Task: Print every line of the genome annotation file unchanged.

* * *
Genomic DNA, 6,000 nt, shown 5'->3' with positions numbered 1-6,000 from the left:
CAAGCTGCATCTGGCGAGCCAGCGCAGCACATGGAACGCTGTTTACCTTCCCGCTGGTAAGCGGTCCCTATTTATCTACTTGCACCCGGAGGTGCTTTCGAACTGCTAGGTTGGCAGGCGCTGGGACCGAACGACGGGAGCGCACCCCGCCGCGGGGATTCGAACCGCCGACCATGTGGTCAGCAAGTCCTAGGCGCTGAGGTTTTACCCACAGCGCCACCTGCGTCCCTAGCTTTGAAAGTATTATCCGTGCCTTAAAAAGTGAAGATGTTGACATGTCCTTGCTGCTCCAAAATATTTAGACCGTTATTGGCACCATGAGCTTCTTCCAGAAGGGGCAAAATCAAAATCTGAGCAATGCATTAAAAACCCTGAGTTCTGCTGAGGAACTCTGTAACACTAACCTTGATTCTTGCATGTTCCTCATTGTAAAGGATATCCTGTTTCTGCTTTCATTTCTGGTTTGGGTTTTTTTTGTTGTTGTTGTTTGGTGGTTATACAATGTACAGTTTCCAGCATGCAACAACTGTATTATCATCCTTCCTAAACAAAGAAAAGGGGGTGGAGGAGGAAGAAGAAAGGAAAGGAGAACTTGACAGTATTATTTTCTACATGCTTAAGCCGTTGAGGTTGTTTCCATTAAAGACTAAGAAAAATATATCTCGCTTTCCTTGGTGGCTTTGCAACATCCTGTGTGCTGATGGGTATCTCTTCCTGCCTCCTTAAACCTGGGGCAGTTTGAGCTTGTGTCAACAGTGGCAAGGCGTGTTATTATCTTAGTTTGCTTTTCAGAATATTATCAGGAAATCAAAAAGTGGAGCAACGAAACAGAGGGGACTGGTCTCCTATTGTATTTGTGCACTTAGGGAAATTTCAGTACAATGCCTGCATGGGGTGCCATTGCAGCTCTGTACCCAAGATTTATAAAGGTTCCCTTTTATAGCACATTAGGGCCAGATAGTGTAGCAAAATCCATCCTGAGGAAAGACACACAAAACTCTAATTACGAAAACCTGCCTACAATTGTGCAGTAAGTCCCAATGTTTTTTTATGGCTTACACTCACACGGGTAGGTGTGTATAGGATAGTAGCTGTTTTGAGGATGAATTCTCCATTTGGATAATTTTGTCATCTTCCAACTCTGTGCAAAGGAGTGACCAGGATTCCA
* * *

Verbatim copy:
Genomic DNA, 6,000 nt, shown 5'->3' with positions numbered 1-6,000 from the left:
CAAGCTGCATCTGGCGAGCCAGCGCAGCACATGGAACGCTGTTTACCTTCCCGCTGGTAAGCGGTCCCTATTTATCTACTTGCACCCGGAGGTGCTTTCGAACTGCTAGGTTGGCAGGCGCTGGGACCGAACGACGGGAGCGCACCCCGCCGCGGGGATTCGAACCGCCGACCATGTGGTCAGCAAGTCCTAGGCGCTGAGGTTTTACCCACAGCGCCACCTGCGTCCCTAGCTTTGAAAGTATTATCCGTGCCTTAAAAAGTGAAGATGTTGACATGTCCTTGCTGCTCCAAAATATTTAGACCGTTATTGGCACCATGAGCTTCTTCCAGAAGGGGCAAAATCAAAATCTGAGCAATGCATTAAAAACCCTGAGTTCTGCTGAGGAACTCTGTAACACTAACCTTGATTCTTGCATGTTCCTCATTGTAAAGGATATCCTGTTTCTGCTTTCATTTCTGGTTTGGGTTTTTTTTGTTGTTGTTGTTTGGTGGTTATACAATGTACAGTTTCCAGCATGCAACAACTGTATTATCATCCTTCCTAAACAAAGAAAAGGGGGTGGAGGAGGAAGAAGAAAGGAAAGGAGAACTTGACAGTATTATTTTCTACATGCTTAAGCCGTTGAGGTTGTTTCCATTAAAGACTAAGAAAAATATATCTCGCTTTCCTTGGTGGCTTTGCAACATCCTGTGTGCTGATGGGTATCTCTTCCTGCCTCCTTAAACCTGGGGCAGTTTGAGCTTGTGTCAACAGTGGCAAGGCGTGTTATTATCTTAGTTTGCTTTTCAGAATATTATCAGGAAATCAAAAAGTGGAGCAACGAAACAGAGGGGACTGGTCTCCTATTGTATTTGTGCACTTAGGGAAATTTCAGTACAATGCCTGCATGGGGTGCCATTGCAGCTCTGTACCCAAGATTTATAAAGGTTCCCTTTTATAGCACATTAGGGCCAGATAGTGTAGCAAAATCCATCCTGAGGAAAGACACACAAAACTCTAATTACGAAAACCTGCCTACAATTGTGCAGTAAGTCCCAATGTTTTTTTATGGCTTACACTCACACGGGTAGGTGTGTATAGGATAGTAGCTGTTTTGAGGATGAATTCTCCATTTGGATAATTTTGTCATCTTCCAACTCTGTGCAAAGGAGTGACCAGGATTCCA